Your father has the right to change his will at any time. In order for you to challenge the validity of his new will, you would need to prove that your father was not mentally capable of understanding what he was doing, or, that your sister pressured him sufficiently to make the changes effectively non-voluntary.
    Answer Applies to: Minnesota
    Replied: 8/16/2013
    Sebby Law Office
    Sebby Law Office | Jayne Sebby
    A person who grants another power to act in his name (power of attorney) can terminate the old grant and name a new attorney in fact, trustee, etc. at any time as long as the person is legally competant to understand what he is doing. If you believe that your father knew what he was doing and intended to take these actions, you don't have any grounds to challenge the changes. However, if you believe that your sister and her husband exerted undue influence on your father with an eye to taking advantage of him and benenfiting themselves, you can challenge the documents.
    Answer Applies to: Nebraska
    Replied: 8/16/2013
    James Law Group
    James Law Group | Christine James
    If the disposition has not changed, I would not worry to much but I would monitor it VERY closely and at the FIRST sign of them doing something they should not, GET AN ATTORNEY!. Your biggest mistake would be allowing something to go on that shouldn't as it will cost you much more time and money in the end.
    Answer Applies to: California
    Replied: 8/16/2013
    Strickland Law, PLLC
    Strickland Law, PLLC | Jeffrey S. Strickland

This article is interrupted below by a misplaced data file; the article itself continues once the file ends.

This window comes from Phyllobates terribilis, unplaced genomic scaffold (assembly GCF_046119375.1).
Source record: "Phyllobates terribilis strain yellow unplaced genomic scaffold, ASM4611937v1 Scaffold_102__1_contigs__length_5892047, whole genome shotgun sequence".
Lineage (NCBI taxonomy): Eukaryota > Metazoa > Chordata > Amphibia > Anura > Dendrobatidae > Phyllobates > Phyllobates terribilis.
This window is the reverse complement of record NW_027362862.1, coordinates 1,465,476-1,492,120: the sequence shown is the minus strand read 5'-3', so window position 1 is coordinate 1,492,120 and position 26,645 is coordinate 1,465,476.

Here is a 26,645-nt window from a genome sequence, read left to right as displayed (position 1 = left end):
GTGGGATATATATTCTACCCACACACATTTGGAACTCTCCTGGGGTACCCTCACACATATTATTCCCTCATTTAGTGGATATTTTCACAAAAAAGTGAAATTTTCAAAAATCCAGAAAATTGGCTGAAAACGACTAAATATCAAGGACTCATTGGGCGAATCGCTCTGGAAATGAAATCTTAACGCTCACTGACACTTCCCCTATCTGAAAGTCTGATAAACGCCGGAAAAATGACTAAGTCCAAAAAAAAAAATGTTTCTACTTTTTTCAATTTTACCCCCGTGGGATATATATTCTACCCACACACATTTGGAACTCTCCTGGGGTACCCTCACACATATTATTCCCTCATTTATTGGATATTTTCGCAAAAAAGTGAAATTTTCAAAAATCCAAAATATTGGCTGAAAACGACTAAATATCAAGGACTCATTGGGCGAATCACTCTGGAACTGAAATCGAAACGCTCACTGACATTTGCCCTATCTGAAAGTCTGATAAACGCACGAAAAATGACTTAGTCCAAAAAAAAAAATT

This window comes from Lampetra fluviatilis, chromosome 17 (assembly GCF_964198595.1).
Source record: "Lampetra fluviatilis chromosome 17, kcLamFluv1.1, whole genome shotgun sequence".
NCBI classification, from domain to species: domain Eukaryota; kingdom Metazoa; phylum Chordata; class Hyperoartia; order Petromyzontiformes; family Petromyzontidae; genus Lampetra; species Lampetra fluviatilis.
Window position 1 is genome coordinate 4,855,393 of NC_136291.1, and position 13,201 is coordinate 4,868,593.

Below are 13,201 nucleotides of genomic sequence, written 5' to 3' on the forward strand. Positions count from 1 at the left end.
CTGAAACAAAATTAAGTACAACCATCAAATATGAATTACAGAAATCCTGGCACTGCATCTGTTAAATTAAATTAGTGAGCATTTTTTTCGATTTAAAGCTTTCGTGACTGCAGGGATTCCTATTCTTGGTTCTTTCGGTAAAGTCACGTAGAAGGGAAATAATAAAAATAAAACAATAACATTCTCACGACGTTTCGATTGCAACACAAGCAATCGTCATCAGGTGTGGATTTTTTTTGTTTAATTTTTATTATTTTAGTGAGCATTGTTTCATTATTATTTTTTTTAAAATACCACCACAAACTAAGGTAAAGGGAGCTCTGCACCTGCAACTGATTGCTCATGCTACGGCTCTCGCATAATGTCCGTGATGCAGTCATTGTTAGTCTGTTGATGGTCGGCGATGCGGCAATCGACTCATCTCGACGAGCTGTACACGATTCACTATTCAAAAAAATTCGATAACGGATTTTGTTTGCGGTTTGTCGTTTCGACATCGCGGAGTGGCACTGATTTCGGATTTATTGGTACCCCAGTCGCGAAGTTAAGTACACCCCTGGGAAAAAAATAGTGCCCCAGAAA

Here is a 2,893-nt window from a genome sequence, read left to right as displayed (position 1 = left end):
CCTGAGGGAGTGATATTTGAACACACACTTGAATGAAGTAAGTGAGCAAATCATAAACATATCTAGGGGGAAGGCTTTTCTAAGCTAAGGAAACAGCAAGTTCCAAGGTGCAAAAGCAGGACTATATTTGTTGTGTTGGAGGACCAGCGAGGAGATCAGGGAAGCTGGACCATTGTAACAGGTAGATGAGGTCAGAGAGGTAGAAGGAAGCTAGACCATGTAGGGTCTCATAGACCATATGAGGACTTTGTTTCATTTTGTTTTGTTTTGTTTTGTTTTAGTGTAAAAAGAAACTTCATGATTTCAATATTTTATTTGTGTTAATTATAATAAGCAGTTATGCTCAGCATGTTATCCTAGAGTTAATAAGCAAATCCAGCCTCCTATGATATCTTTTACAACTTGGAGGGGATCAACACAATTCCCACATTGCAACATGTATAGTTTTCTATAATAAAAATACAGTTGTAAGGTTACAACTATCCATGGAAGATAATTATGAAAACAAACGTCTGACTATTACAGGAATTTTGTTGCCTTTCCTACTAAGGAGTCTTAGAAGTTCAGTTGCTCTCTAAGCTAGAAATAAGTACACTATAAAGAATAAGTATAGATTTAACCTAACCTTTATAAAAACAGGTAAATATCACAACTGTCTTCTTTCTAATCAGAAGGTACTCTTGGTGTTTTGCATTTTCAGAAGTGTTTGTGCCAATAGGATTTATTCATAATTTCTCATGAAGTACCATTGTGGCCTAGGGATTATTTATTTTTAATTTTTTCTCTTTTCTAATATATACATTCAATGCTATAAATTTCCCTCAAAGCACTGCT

I would be very worried. There could have been some undue influence, etc. Based upon your terminolgy, there appears to be a trust as well as a will. You need to obtain a copy of all documents and contact an attorney, now.
    Answer Applies to: Tennessee
    Replied: 8/16/2013
    Sanford M. Martin, P.A. | Sanford M. Martin
    If your father is mentally sound, he has rights to make such changes. If your concern is about your share of his estate rather than being appointed executor, you appear to have no important issue. Yes, such changes are not unusual when the person believes that another person will better carry out the intentions expressed in the will, POA, trust, or Designation of Health Care Surrogate. Of course, in some situations, the executor or attorney-in-fact under a POA can make changes which affect the size of the estate.
    Answer Applies to: Florida
    Replied: 8/16/2013
    Coulter's Law
    Coulter's Law | Coulter K. Richardson
    Yes, you should be worried. With a power of atty, they can drain you're father's accounts before he dies, leaving him with nothing. 50% if nothing is nothing.
    Answer Applies to: New Jersey
    Replied: 8/16/2013
    Frederick & Frederick PLC | James P Frederick
    Changes to estate planning documents happen all the time. Since this was done through a lawyer, there is probably less to worry about than otherwise. As long as your father had capacity at the time the changes were made, there is probably nothing you can do to challenge what was set up. As to whether or not to worry, that depends on a number of factors. Since you are still included as a beneficiary under the documents, it could have been a lot worse than the changes that were made.
    Answer Applies to: Michigan
    Replied: 8/16/2013
    Musilli Brennan Associates PLLC
    Musilli Brennan Associates PLLC | John F Brennan
    Need more details, did you father know what he was doing? have you been harmed?
    Answer Applies to: Michigan
    Replied: 8/16/2013
    Vandervoort, Christ & Fisher, P.C. | James E. Reed
    The answer to both of your questions is "Yes."
    Answer Applies to: Michigan
    Replied: 8/16/2013